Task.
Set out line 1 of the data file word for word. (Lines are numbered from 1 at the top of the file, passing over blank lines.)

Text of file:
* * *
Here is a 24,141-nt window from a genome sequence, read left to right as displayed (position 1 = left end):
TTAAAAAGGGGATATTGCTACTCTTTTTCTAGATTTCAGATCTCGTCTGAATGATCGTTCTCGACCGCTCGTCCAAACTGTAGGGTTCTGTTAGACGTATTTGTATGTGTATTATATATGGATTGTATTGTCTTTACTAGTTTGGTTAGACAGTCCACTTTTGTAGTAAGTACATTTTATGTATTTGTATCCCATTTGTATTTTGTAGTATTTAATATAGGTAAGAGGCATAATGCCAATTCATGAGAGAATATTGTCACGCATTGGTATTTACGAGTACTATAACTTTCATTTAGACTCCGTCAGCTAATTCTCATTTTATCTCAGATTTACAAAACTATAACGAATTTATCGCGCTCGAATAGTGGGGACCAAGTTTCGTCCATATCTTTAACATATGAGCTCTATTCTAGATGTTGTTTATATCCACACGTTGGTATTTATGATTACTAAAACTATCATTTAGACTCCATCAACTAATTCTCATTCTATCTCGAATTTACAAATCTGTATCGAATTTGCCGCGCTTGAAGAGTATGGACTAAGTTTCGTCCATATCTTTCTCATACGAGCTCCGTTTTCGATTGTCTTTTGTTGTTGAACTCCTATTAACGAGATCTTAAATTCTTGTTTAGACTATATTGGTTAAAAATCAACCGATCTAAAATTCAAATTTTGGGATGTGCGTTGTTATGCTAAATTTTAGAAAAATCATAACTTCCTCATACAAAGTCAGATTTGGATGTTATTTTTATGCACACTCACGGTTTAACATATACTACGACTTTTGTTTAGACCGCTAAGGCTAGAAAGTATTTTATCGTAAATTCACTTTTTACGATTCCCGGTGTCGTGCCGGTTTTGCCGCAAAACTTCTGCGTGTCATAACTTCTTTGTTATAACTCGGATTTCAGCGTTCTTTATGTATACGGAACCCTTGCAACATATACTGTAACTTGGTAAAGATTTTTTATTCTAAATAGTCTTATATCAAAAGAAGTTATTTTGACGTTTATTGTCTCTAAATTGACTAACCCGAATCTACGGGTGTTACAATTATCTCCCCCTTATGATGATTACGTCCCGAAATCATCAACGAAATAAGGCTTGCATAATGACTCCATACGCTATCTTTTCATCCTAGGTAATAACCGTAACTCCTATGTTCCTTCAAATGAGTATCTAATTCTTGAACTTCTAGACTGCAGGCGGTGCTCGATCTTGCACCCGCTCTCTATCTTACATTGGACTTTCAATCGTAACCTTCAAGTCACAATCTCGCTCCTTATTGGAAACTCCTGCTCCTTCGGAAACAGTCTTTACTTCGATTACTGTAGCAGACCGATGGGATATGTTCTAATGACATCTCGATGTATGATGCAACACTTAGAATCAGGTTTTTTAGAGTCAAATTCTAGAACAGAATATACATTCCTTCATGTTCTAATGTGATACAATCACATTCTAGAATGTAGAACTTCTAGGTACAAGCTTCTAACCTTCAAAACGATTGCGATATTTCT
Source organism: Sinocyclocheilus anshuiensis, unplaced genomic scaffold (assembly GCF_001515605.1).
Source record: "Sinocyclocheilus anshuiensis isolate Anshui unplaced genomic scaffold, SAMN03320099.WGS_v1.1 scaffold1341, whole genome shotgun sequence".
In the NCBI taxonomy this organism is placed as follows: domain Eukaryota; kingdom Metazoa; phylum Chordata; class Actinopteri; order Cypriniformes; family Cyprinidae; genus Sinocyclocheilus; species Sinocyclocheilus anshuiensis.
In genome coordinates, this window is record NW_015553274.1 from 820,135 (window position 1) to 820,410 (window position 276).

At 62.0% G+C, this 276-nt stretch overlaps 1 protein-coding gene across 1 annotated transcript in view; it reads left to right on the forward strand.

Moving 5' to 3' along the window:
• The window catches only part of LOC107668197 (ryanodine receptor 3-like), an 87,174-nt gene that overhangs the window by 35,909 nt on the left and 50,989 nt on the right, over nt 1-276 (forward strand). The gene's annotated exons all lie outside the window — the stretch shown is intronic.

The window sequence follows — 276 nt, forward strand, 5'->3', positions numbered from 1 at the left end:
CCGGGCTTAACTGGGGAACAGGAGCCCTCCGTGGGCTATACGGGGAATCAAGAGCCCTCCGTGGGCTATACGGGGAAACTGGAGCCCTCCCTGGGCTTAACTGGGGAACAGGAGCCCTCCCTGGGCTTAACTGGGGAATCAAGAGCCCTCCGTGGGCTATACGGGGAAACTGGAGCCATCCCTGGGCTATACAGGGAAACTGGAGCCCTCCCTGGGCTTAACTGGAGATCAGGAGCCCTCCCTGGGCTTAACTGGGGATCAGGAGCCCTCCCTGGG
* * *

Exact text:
Here is a 24,141-nt window from a genome sequence, read left to right as displayed (position 1 = left end):